• If back pain is a consistent problem, consider creating raised garden beds, which will also help to reduce the amount of bending that is needed.
When it comes to minimizing back pain when playing sports, much of the same advice holds true.
  • It is important to always warm up, avoid over-exerting muscles, use proper equipment, , and take breaks to give your body time to rest.
  • If your muscles are not very flexible, it is also important to stretch after activity, holding each stretch for 30 seconds, to gradually improve your flexibility and reduce your risk of injury.
  • Consider working with a physical therapist or highly-qualified and experienced personal trainer for several weeks before starting the sports season.  This will allow you to properly prepare and condition your body for sports-specific activities.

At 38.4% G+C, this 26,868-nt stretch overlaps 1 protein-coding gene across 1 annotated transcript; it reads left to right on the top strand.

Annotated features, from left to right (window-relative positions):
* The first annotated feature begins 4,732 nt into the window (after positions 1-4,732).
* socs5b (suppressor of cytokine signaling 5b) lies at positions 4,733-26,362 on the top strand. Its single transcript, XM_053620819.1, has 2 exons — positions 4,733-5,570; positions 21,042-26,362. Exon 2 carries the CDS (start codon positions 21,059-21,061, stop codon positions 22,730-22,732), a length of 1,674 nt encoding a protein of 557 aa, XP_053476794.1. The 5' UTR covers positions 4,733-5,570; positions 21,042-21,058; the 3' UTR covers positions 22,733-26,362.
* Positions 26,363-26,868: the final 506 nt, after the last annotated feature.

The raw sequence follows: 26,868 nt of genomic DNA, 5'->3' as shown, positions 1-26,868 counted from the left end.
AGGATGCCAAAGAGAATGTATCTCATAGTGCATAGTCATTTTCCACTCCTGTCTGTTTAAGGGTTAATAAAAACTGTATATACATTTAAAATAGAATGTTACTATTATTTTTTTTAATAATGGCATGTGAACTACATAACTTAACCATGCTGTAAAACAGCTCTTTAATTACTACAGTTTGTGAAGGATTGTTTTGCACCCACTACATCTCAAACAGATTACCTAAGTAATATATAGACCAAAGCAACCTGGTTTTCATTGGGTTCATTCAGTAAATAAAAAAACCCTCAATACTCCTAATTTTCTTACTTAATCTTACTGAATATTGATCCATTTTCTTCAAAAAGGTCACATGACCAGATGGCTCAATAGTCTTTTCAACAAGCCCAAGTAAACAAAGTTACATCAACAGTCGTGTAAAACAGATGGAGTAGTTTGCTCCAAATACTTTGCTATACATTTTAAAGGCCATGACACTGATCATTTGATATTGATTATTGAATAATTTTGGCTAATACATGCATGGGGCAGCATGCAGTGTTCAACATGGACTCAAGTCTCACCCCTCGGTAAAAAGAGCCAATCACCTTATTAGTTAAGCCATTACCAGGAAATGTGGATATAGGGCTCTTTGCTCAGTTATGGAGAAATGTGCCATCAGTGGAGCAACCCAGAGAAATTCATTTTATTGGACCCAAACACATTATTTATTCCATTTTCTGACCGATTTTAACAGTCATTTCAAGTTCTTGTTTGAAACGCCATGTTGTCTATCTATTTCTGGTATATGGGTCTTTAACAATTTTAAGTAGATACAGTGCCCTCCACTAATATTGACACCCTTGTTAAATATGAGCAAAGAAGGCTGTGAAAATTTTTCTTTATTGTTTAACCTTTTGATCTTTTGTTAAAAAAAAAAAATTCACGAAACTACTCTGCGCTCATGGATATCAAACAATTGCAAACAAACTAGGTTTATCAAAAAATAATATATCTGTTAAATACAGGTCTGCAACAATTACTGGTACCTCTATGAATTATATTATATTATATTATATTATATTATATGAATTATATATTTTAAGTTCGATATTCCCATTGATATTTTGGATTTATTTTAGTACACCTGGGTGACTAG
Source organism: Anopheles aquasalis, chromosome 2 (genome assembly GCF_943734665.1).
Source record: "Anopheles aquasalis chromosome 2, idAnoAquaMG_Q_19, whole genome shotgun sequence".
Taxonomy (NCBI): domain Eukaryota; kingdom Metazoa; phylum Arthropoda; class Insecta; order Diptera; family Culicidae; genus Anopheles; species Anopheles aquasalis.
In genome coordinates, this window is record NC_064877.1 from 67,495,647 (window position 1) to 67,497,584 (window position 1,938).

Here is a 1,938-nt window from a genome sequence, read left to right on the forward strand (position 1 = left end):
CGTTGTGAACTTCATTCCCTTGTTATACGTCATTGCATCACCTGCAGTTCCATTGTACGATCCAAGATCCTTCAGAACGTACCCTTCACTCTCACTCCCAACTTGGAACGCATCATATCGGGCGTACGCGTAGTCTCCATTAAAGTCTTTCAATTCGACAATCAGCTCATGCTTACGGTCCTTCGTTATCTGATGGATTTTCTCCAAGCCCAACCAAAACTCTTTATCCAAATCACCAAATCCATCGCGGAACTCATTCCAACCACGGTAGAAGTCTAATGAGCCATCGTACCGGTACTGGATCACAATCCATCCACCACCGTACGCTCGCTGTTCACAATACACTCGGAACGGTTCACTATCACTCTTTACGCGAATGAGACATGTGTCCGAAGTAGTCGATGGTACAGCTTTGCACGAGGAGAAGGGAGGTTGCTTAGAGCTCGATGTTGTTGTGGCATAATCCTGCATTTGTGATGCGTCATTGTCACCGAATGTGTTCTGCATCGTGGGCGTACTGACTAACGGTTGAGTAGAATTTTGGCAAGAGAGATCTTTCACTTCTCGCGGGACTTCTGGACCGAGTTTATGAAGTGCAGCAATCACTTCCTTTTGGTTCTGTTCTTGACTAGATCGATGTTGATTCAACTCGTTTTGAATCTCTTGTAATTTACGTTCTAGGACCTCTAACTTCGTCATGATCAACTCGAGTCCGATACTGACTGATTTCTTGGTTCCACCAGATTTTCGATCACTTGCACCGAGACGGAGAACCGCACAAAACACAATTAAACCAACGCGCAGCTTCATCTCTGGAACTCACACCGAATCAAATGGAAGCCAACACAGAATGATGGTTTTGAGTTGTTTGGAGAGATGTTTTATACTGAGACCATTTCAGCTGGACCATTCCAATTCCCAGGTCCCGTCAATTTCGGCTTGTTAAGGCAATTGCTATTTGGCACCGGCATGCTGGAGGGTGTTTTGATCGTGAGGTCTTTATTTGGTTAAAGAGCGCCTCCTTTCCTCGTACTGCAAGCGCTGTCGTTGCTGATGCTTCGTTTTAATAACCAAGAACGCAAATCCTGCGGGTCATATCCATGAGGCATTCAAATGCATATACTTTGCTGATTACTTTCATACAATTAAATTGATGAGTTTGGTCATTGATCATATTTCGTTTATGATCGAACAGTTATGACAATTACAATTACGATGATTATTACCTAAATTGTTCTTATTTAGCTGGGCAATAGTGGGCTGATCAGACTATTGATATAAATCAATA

Although most episodes of back pain get better on their own, there are certain situations where you should see a physician.  These include pain that is progressively worsening or lasts longer than three weeks, back pain accompanied by problems with your balance or bladder/bowel function, or back pain accompanied by leg pain, numbness and/or weakness.  If you do end up requiring medical care, it is important to realize that not all back pain is the same, and it can actually be quite complex.  “Several different factors may be contributing to your symptoms, including ligaments, tendons and mechanical alignment, and not just the discs, joints and nerves which are sometimes inappropriately blamed for back and leg pain,” states Dr. Wang.  “As such, be sure to see a specialist who has knowledge about a wide range of diagnoses and treatments, both surgical and non-surgical, and who focuses on treating the whole person and not just the symptoms.”

Sunday, May 20, 2012

Rhubarb recipes: easy and good